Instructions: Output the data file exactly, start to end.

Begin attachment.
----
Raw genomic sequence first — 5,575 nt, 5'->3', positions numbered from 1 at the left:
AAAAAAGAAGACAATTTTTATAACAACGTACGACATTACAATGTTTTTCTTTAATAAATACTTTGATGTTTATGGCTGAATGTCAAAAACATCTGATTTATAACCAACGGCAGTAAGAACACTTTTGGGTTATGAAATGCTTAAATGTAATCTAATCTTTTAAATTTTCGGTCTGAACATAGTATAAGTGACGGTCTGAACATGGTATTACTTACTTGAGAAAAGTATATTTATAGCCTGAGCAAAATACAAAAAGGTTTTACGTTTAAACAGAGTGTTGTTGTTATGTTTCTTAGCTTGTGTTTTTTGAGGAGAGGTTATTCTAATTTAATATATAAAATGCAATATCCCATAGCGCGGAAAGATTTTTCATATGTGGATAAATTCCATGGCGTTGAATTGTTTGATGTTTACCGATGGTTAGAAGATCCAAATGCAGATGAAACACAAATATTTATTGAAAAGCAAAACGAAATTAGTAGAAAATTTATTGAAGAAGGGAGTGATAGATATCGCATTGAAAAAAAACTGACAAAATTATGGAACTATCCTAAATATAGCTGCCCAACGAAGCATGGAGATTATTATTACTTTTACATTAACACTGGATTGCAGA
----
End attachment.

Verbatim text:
Raw genomic sequence first — 5,575 nt, 5'->3', positions numbered from 1 at the left:
AAAAAAGAAGACAATTTTTATAACAACGTACGACATTACAATGTTTTTCTTTAATAAATACTTTGATGTTTATGGCTGAATGTCAAAAACATCTGATTTATAACCAACGGCAGTAAGAACACTTTTGGGTTATGAAATGCTTAAATGTAATCTAATCTTTTAAATTTTCGGTCTGAACATAGTATAAGTGACGGTCTGAACATGGTATTACTTACTTGAGAAAAGTATATTTATAGCCTGAGCAAAATACAAAAAGGTTTTACGTTTAAACAGAGTGTTGTTGTTATGTTTCTTAGCTTGTGTTTTTTGAGGAGAGGTTATTCTAATTTAATATATAAAATGCAATATCCCATAGCGCGGAAAGATTTTTCATATGTGGATAAATTCCATGGCGTTGAATTGTTTGATGTTTACCGATGGTTAGAAGATCCAAATGCAGATGAAACACAAATATTTATTGAAAAGCAAAACGAAATTAGTAGAAAATTTATTGAAGAAGGGAGTGATAGATATCGCATTGAAAAAAAACTGACAAAATTATGGAACTATCCTAAATATAGCTGCCCAACGAAGCATGGAGATTATTATTACTTTTACATTAACACTGGATTGCAGA